Caring for cotton: bed linen

Properties of cotton cloth

Cotton fabric (CF) reinforced geopolymer composites are fabricated with fibre loadings of 4.5, 6.2 and 8.3 wt%. Results show that flexural strength, flexural modulus, impact strength, hardness and fracture toughness are increased as the fibre content increased. The ultimate mechanical properties were achieved with a fibre content of 8.3 wt%. The effect of water absorption on mechanical and physical properties of CF reinforced geopolymer composites is also investigated. The magnitude of maximum water uptake and diffusion coefficient is increased with an increase in fibre content. Flexural strength, modulus, impact strength, hardness and fracture toughness values are decreased as a result of water absorption. Scanning electron microscopy (SEM) is used to characterise the microstructure and failure mechanisms of dry and wet cotton fibre reinforced geopolymer composites.


  • Geopolymer composites;
  • Microstructures;
  • Mechanical properties;
  • Water absorption

1. Introduction

Geopolymers are aluminosilicate inorganic polymers formed by polymerisation of aluminosilicates with alkaline solutions. Geopolymers have several desirable attributes which include good mechanical properties and durability . They are environmentally friendly, being derived from natural materials, and because they can be prepared at room temperature they do not emit the high levels of carbon dioxide associated with the preparation of Portland cement and . However, despite their many desirable attributes such as relatively high strength, elastic modulus and low shrinkage, geopolymers suffer from brittle failure like most ceramics. This limitation may be readily overcome with fibre reinforcement as in high performance polymer–matrix composites. Hitherto, the most common fibre reinforcements used in geopolymer composites have been based on carbon, basalt, glass and polyvinyl alcohol fibres, , and .

Current concerns over the environment and climate change have given rise to an increasing interest in replacing the synthetic fibres currently used in geopolymer composites or other brittle matrices with natural plant fibres and . The advantages of natural plant fibres over traditional glass fibres are low density, low cost, biodegradability, acceptable specific properties, less wear during processing and low energy consumption during extraction. The wide variety of natural fibres available locally is an added benefit to manufacturers the composites and .

Natural fibres have a few disadvantages when used as reinforcements, such as higher moisture absorption which brings about dimensional changes thus leading to micro-cracking and poor thermal stability. The moisture absorption by the composites containing natural fibres had several adverse effects on their properties and affected their long-term performance. Water absorption can lead to swelling of the fibre, forming voids and micro-cracks at the fibre–matrix interface region which may result in a reduction of the mechanical properties and dimensional stability of composites, and . Several studies in the use of natural fibre reinforced polymeric composites have reported that water molecules act as a plasticiser agent in the composite material, which normally leads to a decrease in the mechanical properties of the composites after water absorption, and .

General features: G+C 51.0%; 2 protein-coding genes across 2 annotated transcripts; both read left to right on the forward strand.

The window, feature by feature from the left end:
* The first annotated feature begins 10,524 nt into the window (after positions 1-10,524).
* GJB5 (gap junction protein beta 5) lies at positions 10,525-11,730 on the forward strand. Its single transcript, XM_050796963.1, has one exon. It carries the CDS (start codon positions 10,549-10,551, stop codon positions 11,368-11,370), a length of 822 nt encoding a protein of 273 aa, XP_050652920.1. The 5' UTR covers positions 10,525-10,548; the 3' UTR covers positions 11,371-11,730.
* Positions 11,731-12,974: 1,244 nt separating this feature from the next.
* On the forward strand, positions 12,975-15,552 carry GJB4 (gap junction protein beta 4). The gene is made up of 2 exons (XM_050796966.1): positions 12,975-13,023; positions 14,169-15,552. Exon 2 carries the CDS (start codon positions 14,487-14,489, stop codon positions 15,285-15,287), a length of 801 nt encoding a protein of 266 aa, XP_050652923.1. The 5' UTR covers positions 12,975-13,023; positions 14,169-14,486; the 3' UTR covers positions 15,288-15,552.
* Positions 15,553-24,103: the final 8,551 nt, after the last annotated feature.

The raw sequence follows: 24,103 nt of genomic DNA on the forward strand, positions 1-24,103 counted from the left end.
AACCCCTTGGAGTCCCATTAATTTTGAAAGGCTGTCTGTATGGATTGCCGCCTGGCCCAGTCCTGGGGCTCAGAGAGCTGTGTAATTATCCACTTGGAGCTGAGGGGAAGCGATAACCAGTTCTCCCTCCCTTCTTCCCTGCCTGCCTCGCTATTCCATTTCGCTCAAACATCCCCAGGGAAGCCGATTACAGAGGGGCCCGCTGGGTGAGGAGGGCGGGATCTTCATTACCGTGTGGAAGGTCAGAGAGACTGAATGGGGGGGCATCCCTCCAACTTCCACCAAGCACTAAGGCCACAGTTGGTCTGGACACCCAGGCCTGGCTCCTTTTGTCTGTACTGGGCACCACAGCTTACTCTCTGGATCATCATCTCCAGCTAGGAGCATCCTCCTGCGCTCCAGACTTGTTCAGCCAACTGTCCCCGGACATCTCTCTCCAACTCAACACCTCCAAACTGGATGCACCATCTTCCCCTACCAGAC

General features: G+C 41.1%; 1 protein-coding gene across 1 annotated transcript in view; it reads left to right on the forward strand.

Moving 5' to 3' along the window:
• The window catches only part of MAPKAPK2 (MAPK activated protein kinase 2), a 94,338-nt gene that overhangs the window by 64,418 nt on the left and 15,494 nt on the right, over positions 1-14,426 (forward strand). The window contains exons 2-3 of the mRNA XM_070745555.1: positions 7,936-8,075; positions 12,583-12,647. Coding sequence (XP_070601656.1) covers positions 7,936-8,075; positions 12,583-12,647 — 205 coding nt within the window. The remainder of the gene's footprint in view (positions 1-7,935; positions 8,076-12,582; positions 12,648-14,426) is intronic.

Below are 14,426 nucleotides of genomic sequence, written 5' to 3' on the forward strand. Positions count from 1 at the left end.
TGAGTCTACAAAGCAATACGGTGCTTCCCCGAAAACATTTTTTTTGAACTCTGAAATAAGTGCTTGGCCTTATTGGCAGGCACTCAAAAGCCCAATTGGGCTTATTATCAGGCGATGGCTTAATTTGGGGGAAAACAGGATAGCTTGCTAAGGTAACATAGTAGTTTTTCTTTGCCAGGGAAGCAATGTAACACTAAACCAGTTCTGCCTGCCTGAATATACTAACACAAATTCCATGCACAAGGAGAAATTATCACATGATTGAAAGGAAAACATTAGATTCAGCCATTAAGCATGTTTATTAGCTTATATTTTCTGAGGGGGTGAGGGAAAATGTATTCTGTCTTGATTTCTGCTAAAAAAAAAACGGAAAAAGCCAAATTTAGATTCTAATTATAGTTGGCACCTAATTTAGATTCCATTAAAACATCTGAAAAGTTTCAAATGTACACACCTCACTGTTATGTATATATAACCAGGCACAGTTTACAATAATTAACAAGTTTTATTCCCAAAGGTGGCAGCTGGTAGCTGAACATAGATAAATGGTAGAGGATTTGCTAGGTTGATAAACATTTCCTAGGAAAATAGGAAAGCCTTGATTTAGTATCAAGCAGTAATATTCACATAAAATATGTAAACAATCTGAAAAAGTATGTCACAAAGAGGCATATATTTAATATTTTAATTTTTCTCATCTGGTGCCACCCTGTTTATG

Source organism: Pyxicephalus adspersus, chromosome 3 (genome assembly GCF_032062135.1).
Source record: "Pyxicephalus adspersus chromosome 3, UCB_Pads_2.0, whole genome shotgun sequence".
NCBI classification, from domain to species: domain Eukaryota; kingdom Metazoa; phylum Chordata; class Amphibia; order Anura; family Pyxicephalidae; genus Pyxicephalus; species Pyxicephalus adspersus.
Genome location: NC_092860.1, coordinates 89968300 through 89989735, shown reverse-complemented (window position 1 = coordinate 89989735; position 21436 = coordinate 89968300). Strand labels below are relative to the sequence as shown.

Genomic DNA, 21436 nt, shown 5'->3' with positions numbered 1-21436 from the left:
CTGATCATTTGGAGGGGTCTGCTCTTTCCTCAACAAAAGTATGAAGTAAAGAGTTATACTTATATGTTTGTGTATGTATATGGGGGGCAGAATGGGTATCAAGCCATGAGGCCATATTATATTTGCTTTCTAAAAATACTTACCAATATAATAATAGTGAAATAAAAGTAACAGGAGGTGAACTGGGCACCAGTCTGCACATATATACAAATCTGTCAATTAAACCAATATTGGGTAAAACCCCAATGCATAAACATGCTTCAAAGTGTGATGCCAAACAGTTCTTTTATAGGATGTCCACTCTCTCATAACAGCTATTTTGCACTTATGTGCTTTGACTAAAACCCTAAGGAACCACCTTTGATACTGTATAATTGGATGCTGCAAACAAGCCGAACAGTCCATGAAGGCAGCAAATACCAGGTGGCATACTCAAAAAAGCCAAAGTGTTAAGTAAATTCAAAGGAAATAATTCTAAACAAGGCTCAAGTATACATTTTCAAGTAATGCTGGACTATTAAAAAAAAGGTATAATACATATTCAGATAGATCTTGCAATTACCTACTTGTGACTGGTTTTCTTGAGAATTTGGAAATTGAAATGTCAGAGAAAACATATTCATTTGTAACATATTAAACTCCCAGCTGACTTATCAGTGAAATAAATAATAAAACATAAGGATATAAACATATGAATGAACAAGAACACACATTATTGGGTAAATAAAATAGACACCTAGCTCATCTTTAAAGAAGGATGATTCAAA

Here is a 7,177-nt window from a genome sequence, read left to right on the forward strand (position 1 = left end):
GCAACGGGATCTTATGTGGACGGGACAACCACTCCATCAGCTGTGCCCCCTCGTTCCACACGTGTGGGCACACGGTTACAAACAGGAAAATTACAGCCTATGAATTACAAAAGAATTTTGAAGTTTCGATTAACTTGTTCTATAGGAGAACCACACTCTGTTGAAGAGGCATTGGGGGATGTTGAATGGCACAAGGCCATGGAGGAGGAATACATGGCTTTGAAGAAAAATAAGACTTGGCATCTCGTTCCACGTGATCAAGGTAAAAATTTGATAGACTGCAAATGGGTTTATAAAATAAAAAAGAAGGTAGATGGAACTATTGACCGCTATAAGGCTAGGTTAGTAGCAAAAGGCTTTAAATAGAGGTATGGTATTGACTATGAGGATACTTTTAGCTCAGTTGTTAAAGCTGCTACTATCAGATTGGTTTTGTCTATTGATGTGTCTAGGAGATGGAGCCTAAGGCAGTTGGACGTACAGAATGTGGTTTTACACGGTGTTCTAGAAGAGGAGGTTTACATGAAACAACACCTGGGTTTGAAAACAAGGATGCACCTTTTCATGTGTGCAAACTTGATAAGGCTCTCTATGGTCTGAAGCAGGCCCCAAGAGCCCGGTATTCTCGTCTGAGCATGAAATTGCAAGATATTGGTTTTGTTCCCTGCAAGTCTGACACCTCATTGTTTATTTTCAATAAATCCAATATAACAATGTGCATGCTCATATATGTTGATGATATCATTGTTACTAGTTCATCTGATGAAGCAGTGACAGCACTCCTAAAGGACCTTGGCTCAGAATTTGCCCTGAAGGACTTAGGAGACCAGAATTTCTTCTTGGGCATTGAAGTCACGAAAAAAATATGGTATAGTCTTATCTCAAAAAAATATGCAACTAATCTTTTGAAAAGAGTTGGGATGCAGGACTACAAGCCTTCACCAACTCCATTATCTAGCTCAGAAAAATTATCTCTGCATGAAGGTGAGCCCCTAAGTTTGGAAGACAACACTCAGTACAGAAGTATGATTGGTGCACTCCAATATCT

Moisture diffusion in composites may degrade mechanical properties by three different mechanisms and . The first mechanism involves the diffusion of water molecules inside the micro gaps between polymer chains. The second mechanism involves capillary transport into gaps and flaws at interfaces between fibre and matrix. The third mechanism involves swelling effects which propagate microcracks in the matrix. In general, moisture diffusion in a composite depends on factors such as volume of fibre, voids, viscosity of matrix, humidity and temperature.

In order to promote the wider use of such materials in high-performance applications, it is essential to consider the effect of moisture absorption and water uptake on their physical and mechanical properties. However, according to the best knowledge of authors, no research was reported about the effect of water absorption on the mechanical properties of cotton fabric (CF) reinforced geopolymer composites. In this research, CF-reinforced geopolymer composites with different fibre contents (4.5, 6.2 and 8.3 wt%) have been successfully fabricated. The effect of fibre content on the mechanical properties has been investigated in terms of flexural strength, modulus, impact strength, hardness and fracture toughness. The effect of water absorption on the mechanical properties of composites has also been studied as a function of fibre content. Scanning electron microscopy (SEM) has been used to investigate the morphology, micro-structure and failure mechanisms of CF-reinforced geopolymer composites.

2.1. Materials

CF of 30 cm × 7.5 cm was used as a reinforcing material for the fabrication of geopolymer composites. The chemical composition and the physical properties of CF are shown in and respectively . Low calcium fly-ash (ASTM class F), collected from the Collie power station in Western Australia, was used as the source material of the geopolymer matrix. The chemical compositions of fly-ash are shown in . The alkaline activator for geopolymerisation was a combination of sodium hydroxide solution and sodium silicate grade D solution. Sodium hydroxide flakes of 98% purity were used to prepare the sodium hydroxide solution. The chemical composition of sodium silicate solution was 14.7% Na2O, 29.4% SiO2 and 55.9% water by weight.

Table 1.

Chemical analysis of cotton.

Cellulose (%) Water (%) Hemicelluloses and pectin (%) Proteins (%) Waxes and fats (%)
Cotton fibre 80–90 6–8 4–6 0–1.5 0.5–1

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